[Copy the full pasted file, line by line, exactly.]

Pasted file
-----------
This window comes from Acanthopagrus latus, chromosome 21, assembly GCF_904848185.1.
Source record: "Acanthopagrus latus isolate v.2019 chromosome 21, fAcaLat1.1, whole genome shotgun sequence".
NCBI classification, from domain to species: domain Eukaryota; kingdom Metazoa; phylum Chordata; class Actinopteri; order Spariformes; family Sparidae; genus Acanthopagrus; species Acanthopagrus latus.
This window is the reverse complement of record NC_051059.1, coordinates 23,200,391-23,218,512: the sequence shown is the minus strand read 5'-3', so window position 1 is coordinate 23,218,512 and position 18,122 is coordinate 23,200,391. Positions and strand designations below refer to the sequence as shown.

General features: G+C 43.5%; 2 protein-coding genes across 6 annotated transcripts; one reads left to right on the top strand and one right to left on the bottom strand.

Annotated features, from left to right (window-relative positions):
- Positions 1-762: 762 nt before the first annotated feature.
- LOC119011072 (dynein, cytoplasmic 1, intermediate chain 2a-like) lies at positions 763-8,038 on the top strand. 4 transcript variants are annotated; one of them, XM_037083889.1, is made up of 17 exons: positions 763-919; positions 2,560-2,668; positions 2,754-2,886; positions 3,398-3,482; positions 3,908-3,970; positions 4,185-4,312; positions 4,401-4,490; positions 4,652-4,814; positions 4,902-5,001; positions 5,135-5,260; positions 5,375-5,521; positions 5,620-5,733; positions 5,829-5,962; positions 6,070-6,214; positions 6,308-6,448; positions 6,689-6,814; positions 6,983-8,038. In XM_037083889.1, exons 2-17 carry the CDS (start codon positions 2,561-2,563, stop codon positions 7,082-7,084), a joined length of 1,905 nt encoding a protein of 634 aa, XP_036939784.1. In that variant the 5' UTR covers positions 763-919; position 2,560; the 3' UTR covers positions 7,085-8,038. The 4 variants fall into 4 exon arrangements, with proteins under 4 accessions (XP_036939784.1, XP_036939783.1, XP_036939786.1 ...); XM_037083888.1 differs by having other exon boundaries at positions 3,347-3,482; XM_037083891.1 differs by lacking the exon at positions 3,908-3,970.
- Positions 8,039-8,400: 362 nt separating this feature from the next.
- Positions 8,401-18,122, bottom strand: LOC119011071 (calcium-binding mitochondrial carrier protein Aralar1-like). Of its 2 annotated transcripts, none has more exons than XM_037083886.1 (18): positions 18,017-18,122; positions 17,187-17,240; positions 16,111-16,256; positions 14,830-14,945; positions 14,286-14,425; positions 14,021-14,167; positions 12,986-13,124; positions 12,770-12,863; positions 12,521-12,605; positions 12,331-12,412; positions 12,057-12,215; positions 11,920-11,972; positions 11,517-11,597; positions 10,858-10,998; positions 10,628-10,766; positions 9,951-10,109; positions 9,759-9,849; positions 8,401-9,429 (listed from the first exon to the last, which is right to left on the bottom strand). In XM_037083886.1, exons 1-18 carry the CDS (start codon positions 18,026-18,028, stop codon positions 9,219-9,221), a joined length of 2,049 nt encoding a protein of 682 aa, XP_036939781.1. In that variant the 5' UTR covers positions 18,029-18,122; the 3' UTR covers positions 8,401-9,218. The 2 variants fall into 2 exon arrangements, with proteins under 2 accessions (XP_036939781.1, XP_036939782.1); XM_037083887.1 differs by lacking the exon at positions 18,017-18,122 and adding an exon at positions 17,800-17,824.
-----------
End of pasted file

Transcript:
This window comes from Acanthopagrus latus, chromosome 21, assembly GCF_904848185.1.
Source record: "Acanthopagrus latus isolate v.2019 chromosome 21, fAcaLat1.1, whole genome shotgun sequence".
NCBI classification, from domain to species: domain Eukaryota; kingdom Metazoa; phylum Chordata; class Actinopteri; order Spariformes; family Sparidae; genus Acanthopagrus; species Acanthopagrus latus.
This window is the reverse complement of record NC_051059.1, coordinates 23,200,391-23,218,512: the sequence shown is the minus strand read 5'-3', so window position 1 is coordinate 23,218,512 and position 18,122 is coordinate 23,200,391. Positions and strand designations below refer to the sequence as shown.

General features: G+C 43.5%; 2 protein-coding genes across 6 annotated transcripts; one reads left to right on the top strand and one right to left on the bottom strand.

Annotated features, from left to right (window-relative positions):
- Positions 1-762: 762 nt before the first annotated feature.
- LOC119011072 (dynein, cytoplasmic 1, intermediate chain 2a-like) lies at positions 763-8,038 on the top strand. 4 transcript variants are annotated; one of them, XM_037083889.1, is made up of 17 exons: positions 763-919; positions 2,560-2,668; positions 2,754-2,886; positions 3,398-3,482; positions 3,908-3,970; positions 4,185-4,312; positions 4,401-4,490; positions 4,652-4,814; positions 4,902-5,001; positions 5,135-5,260; positions 5,375-5,521; positions 5,620-5,733; positions 5,829-5,962; positions 6,070-6,214; positions 6,308-6,448; positions 6,689-6,814; positions 6,983-8,038. In XM_037083889.1, exons 2-17 carry the CDS (start codon positions 2,561-2,563, stop codon positions 7,082-7,084), a joined length of 1,905 nt encoding a protein of 634 aa, XP_036939784.1. In that variant the 5' UTR covers positions 763-919; position 2,560; the 3' UTR covers positions 7,085-8,038. The 4 variants fall into 4 exon arrangements, with proteins under 4 accessions (XP_036939784.1, XP_036939783.1, XP_036939786.1 ...); XM_037083888.1 differs by having other exon boundaries at positions 3,347-3,482; XM_037083891.1 differs by lacking the exon at positions 3,908-3,970.
- Positions 8,039-8,400: 362 nt separating this feature from the next.
- Positions 8,401-18,122, bottom strand: LOC119011071 (calcium-binding mitochondrial carrier protein Aralar1-like). Of its 2 annotated transcripts, none has more exons than XM_037083886.1 (18): positions 18,017-18,122; positions 17,187-17,240; positions 16,111-16,256; positions 14,830-14,945; positions 14,286-14,425; positions 14,021-14,167; positions 12,986-13,124; positions 12,770-12,863; positions 12,521-12,605; positions 12,331-12,412; positions 12,057-12,215; positions 11,920-11,972; positions 11,517-11,597; positions 10,858-10,998; positions 10,628-10,766; positions 9,951-10,109; positions 9,759-9,849; positions 8,401-9,429 (listed from the first exon to the last, which is right to left on the bottom strand). In XM_037083886.1, exons 1-18 carry the CDS (start codon positions 18,026-18,028, stop codon positions 9,219-9,221), a joined length of 2,049 nt encoding a protein of 682 aa, XP_036939781.1. In that variant the 5' UTR covers positions 18,029-18,122; the 3' UTR covers positions 8,401-9,218. The 2 variants fall into 2 exon arrangements, with proteins under 2 accessions (XP_036939781.1, XP_036939782.1); XM_037083887.1 differs by lacking the exon at positions 18,017-18,122 and adding an exon at positions 17,800-17,824.